Brooklyn Superbas 65 83 .439 40 37‍–‍38 28‍–‍45
Cincinnati Reds 66 87 .431 41½ 43‍–‍36 23‍–‍51
Boston Doves 58 90 .392 47 31‍–‍42 27‍–‍48
St. Louis Cardinals 52 101 .340 55½ 31‍–‍47 21‍–‍54

Postseason

Bracket

World Series
   
AL Detroit Tigers 0
NL Chicago Cubs 4

Note: Game 1 ended in a tie.

Managerial changes

Off-season

Team Former Manager New Manager
Boston Americans Chick Stahl Cy Young
Detroit Tigers Bill Armour Hughie Jennings
Philadelphia Phillies Hugh Duffy Billy Murray
Washington Senators Jake Stahl Joe Cantillon

In-season

Team Former Manager New Manager
Boston Americans Cy Young George Huff
Boston Americans George Huff Bob Unglaub
Boston Americans Bob Unglaub Deacon McGuire

League leaders

American League

National League

Home field attendance

Team name Wins Home attendance Per game
Chicago White Sox[2] 87 -6.5% 666,307 13.9% 8,434
Philadelphia Athletics[3] 88 12.8% 625,581 27.9% 8,570
New York Giants[4] 82 -14.6% 538,350 33.6% 6,992
Boston Americans[5] 59 20.4% 436,777 6.5% 5,600
Chicago Cubs[6] 107 -7.8% 422,550 -35.4% 5,560
St. Louis Browns[7] 69 -9.2% 419,025 7.7% 5,513
Cleveland Naps[8] 85 -4.5% 382,046 17.3% 4,659
New York Highlanders[9] 70 -22.2% 350,020 -19.5% 4,667
Philadelphia Phillies[10] 83 16.9% 341,216 15.8% 4,550
Pittsburgh Pirates[11] 91 -2.2% 319,506 -19.1% 4,149
Cincinnati Reds[12] 66 3.1% 317,500 -3.8% 3,920
Brooklyn Superbas[13] 65 -1.5% 312,500 12.7% 4,058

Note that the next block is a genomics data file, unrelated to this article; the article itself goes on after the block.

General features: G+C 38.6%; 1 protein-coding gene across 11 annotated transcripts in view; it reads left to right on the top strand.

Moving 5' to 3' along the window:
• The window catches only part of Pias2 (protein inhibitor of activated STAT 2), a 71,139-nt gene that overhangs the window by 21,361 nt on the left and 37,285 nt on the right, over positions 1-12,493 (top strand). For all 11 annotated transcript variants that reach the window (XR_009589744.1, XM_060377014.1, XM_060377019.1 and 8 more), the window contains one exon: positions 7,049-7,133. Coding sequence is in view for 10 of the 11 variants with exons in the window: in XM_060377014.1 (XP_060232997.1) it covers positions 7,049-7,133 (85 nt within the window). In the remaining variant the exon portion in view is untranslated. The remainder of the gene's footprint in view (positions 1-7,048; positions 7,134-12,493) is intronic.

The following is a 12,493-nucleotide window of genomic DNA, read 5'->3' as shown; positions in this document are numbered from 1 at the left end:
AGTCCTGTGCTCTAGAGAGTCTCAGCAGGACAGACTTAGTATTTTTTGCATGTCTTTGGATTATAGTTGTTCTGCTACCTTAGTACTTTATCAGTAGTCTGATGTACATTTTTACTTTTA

Detroit Tigers[14] 92 29.6% 297,079 70.7% 3,760
Washington Senators[15] 49 -10.9% 221,929 70.8% 2,959
Boston Doves[16] 58 18.4% 203,221 41.8% 2,746
St. Louis Cardinals[17] 52 0.0% 185,377 -34.7% 2,347

Events


References

  1. ^ "At-Bats Records for Teams Single Season Records". Baseball-Alamanac.com. Retrieved May 14, 2012.
  2. ^ "Chicago White Sox Attendance, Stadiums and Park Factors". Baseball-Reference.com. Retrieved March 28, 2024.
  3. ^ "Oakland Athletics Attendance, Stadiums and Park Factors". Baseball-Reference.com. Retrieved March 28, 2024.
  4. ^ "San Francisco Giants Attendance, Stadiums and Park Factors". Baseball-Reference.com. Retrieved March 28, 2024.
  5. ^ "Boston Red Sox Attendance, Stadiums and Park Factors". Baseball-Reference.com. Retrieved March 28, 2024.
  6. ^ "Chicago Cubs Attendance, Stadiums and Park Factors". Baseball-Reference.com. Retrieved March 28, 2024.
  7. ^ "Baltimore Orioles Attendance, Stadiums and Park Factors". Baseball-Reference.com. Retrieved March 28, 2024.
  8. ^ "Cleveland Guardians Attendance, Stadiums and Park Factors". Baseball-Reference.com. Retrieved March 28, 2024.
  9. ^ "New York Yankees Attendance, Stadiums and Park Factors". Baseball-Reference.com. Retrieved March 28, 2024.
  10. ^ "Philadelphia Phillies Attendance, Stadiums and Park Factors". Baseball-Reference.com. Retrieved March 28, 2024.
  11. ^ "Pittsburgh Pirates Attendance, Stadiums and Park Factors". Baseball-Reference.com. Retrieved March 28, 2024.
  12. ^ "Cincinnati Reds Attendance, Stadiums and Park Factors". Baseball-Reference.com. Retrieved March 28, 2024.
  13. ^ "Los Angeles Dodgers Attendance, Stadiums and Park Factors". Baseball-Reference.com. Retrieved March 28, 2024.
  14. ^ "Detroit Tigers Attendance, Stadiums and Park Factors". Baseball-Reference.com. Retrieved March 28, 2024.
  15. ^ "Minnesota Twins Attendance, Stadiums and Park Factors". Baseball-Reference.com. Retrieved March 28, 2024.
  16. ^ "Atlanta Braves Attendance, Stadiums and Park Factors". Baseball-Reference.com. Retrieved March 28, 2024.
  17. ^ "St. Louis Cardinals Attendance, Stadiums and Park Factors". Baseball-Reference.com. Retrieved March 28, 2024.
  18. ^ "This Day In All Teams History – September 25". nationalpastime.com. Retrieved September 26, 2015.